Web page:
[content_box color=”#5f968e”] This is the last in a series of posts on adapting intuitive eating for a chronic condition. I would like to acknowledge that I personally don’t have a chronic condition, and am open to learning from the lived experiences of those who do. Please leave your feedback by commenting below, or by sending me a private message.
Other posts in this series include:
Principle #1: Reject the Diet Mentality
Principles #2 & #5: Honour Your Hunger and Feel Your Fullness
Principle #3: Make Peace with Food
Principle #4: Challenge the Food Police
Principle #6: Discover the Satisfaction Factor
Principle #7: Honour Your Feelings Without Food
Principle #8: Respect Your Body
Principles #9 and #10 are about incorporating movement and nutrition, respectively. Though the 10 Intuitive Eating principles aren’t meant to be addressed in order, it’s often recommended to leave the last two on the back burner while you’re working on the others.
Taking the focus away from movement and nutrition probably seems counterintuitive coming from a dietitian, and even more so when you have a chronic condition, as it’s probably the exact opposite of what you’ve been told since your diagnosis.
Don’t I Need to Exercise and Eat Healthy to Manage My Chronic Condition?
Contrary to popular belief, just because intuitive eating recommends touching on these principles last, doesn’t mean that it’s “against” activity and nutrition. The problem is, these two concepts are often presented as external rules to follow, like “You should exercise for X minutes per day,” or “You need to avoid X food if you have Y condition.” Without working through the other eight principles, it can be easy to slip back into diet mentality, set rules around your eating, and become your own food police, only to find yourself stuck in the diet-binge cycle again.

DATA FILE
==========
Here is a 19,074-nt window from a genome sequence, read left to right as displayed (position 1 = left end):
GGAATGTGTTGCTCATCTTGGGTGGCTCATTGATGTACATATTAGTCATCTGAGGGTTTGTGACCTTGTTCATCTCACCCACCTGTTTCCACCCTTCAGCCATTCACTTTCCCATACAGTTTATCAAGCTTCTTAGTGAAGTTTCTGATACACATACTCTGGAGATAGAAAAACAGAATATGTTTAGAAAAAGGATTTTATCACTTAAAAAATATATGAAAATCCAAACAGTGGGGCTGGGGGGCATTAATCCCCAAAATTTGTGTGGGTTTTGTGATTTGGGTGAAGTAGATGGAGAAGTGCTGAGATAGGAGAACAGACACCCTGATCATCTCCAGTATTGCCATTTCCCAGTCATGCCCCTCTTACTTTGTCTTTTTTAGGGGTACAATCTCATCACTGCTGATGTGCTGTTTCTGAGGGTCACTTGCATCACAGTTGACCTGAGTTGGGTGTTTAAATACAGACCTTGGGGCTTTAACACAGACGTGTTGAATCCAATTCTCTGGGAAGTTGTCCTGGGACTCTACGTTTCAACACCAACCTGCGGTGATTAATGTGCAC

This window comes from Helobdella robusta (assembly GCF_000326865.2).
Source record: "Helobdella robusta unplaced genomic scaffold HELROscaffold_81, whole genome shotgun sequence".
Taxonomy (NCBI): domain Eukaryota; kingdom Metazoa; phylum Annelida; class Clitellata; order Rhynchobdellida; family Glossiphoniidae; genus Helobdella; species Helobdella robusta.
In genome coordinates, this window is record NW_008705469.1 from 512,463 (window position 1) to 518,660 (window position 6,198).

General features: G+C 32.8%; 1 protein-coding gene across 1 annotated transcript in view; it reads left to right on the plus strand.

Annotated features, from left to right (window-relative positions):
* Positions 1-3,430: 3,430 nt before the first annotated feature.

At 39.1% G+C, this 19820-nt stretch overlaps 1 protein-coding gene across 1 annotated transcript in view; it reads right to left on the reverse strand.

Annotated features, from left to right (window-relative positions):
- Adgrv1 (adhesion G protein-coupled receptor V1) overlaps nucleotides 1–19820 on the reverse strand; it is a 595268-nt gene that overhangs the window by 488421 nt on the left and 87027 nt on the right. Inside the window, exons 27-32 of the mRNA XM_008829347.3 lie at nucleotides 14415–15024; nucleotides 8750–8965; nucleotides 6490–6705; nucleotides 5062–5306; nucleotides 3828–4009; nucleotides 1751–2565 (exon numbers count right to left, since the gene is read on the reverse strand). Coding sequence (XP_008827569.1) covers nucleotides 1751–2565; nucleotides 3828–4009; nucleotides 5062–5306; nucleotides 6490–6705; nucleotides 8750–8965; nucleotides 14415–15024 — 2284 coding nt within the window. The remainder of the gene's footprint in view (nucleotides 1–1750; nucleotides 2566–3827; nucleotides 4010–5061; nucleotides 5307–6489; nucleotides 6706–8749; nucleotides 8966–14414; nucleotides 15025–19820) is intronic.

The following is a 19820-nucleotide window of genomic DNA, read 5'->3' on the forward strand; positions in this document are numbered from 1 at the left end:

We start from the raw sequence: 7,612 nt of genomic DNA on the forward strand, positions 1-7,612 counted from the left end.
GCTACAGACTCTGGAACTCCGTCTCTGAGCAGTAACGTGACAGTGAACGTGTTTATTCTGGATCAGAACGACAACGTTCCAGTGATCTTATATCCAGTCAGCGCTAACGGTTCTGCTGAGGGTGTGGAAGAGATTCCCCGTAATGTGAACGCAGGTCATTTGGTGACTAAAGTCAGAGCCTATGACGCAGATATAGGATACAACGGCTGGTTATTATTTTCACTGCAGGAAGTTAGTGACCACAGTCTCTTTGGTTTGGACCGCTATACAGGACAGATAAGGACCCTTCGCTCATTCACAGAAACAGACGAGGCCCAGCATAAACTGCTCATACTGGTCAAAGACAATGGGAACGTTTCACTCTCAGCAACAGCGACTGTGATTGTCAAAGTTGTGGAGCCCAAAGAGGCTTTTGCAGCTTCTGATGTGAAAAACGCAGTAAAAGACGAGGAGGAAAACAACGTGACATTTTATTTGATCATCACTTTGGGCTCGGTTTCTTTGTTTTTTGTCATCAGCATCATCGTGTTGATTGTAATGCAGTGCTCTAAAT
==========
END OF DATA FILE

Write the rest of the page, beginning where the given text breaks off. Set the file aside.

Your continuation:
How Do We Merge Inner Wisdom with External Knowledge?
Throughout the series, I’ve touched on the idea of attuning to your own inner cues of hunger, fullness, satisfaction, emotions, and symptoms to help guide your food choices. But what about all the *science* that says salt can raise your blood pressure, or saturated fats can increase your cholesterol? What if you can’t feel your symptoms and don’t know how “well” you are until you have labs done?
Although science in and of itself may be a “perfect” system for acquiring knowledge, the fact that science is executed by humans means that there is plenty of room for error and biases. With nutrition science in particular, the path between food and health is riddled with so many confounding factors, that it’d be naive to think that we could control for all of them. Yet, that’s exactly what’s happening when headlines scream, “X is good for you!” “Now X is bad!” “Wait, X is good for you again!”
Even the best studies only tell us what happens to certain people under certain circumstances in a controlled environment. That doesn’t mean that we should throw out science altogether; we just need to look at it differently.
Look to Science for Questions, Not Answers
When we’re struggling or in pain, it’s natural to want to find the answer. And that’s what science promises to be all about. But instead of treating the latest research as though it’s the be all, end all, what would it be like to zoom out and approach it with curiosity, like “Hmm, it’s interesting that this study produced these results. I wonder what would it be like for me?”
We’re not lab rats. We’re humans with different life experiences and needs that go far beyond the confines of straight science. Intuitive eating teaches us to stay curious when it comes to our body’s wisdom; what if we approached outer wisdom with that same attitude?